Further, the inconclusive nature of Putterman's arguments means there is no reason why Taleyarkhan should have to produce documentation to defend himself, as the journal pressed him to do.
  2. Let us however assume for the sake of argument that Putterman was right.  He himself has said he does not think funding was misused, and that the only wrongdoing was the possibility that a source of funding was not acknowledged in the PRL article.  I have come across no one who thinks such failure would be the 'important' issue that Campbell insists it is.  This would mean that Nature had devoted two whole pages to a technicality generally considered of very little importance.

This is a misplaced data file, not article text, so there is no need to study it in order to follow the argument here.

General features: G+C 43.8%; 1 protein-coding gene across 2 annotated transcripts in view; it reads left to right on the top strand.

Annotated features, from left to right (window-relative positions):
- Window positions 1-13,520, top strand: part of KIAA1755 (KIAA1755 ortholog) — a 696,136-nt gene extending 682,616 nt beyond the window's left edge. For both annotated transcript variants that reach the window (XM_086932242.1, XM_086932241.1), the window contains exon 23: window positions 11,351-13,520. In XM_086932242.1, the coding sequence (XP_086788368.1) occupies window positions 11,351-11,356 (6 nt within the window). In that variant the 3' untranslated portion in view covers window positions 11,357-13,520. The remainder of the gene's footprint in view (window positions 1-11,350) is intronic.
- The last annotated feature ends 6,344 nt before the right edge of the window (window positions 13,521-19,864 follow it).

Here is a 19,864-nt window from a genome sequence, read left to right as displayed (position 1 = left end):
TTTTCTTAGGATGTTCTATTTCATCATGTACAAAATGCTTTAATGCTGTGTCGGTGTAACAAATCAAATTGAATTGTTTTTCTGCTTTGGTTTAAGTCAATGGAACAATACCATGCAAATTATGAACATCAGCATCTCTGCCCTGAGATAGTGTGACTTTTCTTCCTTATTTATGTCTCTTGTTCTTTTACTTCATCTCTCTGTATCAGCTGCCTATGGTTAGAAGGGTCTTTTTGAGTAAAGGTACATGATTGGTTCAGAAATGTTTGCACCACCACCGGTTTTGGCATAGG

3. I noted that Taleyarkhan may have had good reasons, such as the pressure on him noted in (1) above, to refrain from contact with the journal.
  4. The article asserts that Naranjo 'showed' that Taleyarkhan's neutrons come from a common laboratory source.  His 'proof' is given in a paper that has been posted on a preprint archive but has not as yet been approved for publication .  It is unusual (and misleading) to use the word 'showed' in this context. (Note added Sept. 11, 2006: Naranjo's paper has recently been approved for publication in Physical Review Letters.  It will be accompanied by an experimental paper by Taleyarkhan that casts serious doubt upon its conclusions.   Further evidence against the Cf-252 contamination hypothesis is provided by a replication, submitted for publication, by a research group from a different laboratory.)